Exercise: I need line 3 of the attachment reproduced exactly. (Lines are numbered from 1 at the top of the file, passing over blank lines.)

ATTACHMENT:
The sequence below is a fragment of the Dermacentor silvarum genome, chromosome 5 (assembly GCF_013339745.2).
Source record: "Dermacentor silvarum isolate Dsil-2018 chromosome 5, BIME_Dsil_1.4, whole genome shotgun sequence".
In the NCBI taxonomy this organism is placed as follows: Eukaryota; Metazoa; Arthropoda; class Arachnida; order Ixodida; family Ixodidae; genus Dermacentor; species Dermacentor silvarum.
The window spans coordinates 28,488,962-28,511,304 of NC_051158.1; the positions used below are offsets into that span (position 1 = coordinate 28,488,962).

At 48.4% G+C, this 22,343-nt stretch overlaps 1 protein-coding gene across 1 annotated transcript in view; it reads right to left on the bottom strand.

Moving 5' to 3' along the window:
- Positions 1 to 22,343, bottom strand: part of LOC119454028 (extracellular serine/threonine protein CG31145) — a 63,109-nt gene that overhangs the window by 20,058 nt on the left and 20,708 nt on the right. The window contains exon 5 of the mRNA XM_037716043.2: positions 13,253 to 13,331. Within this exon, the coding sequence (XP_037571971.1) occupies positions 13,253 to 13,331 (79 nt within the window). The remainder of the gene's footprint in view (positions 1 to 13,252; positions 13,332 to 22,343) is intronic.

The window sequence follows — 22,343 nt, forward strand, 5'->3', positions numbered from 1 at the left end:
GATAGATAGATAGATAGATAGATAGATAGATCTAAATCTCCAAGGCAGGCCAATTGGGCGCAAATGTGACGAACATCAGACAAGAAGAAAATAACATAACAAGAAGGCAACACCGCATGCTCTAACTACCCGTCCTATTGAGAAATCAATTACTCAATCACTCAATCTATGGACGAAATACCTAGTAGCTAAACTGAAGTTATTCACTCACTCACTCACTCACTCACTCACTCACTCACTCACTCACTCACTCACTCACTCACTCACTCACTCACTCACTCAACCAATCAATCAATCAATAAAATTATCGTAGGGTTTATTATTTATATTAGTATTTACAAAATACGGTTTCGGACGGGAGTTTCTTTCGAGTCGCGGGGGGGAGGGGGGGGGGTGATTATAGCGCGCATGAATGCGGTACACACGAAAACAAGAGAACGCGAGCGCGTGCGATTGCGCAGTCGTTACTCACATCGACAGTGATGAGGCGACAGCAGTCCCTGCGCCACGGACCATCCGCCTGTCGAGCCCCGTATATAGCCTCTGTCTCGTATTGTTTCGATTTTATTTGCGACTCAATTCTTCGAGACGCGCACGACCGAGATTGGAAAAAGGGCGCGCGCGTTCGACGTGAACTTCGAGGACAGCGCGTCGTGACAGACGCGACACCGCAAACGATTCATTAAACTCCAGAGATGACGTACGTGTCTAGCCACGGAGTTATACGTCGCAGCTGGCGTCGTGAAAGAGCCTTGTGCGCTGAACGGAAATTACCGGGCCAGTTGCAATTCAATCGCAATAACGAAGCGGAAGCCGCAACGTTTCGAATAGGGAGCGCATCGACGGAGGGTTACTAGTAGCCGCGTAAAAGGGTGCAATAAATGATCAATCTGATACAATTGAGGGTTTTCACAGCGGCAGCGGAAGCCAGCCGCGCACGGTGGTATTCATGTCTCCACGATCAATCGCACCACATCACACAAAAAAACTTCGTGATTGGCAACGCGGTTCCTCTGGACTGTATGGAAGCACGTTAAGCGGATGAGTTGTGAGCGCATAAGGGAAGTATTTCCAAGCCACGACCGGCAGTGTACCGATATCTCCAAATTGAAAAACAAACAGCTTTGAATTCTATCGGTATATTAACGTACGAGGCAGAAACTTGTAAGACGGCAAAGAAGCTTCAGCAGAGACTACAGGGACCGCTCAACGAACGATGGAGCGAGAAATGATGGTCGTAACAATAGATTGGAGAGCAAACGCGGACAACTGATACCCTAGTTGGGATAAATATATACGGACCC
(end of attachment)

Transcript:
In the NCBI taxonomy this organism is placed as follows: Eukaryota; Metazoa; Arthropoda; class Arachnida; order Ixodida; family Ixodidae; genus Dermacentor; species Dermacentor silvarum.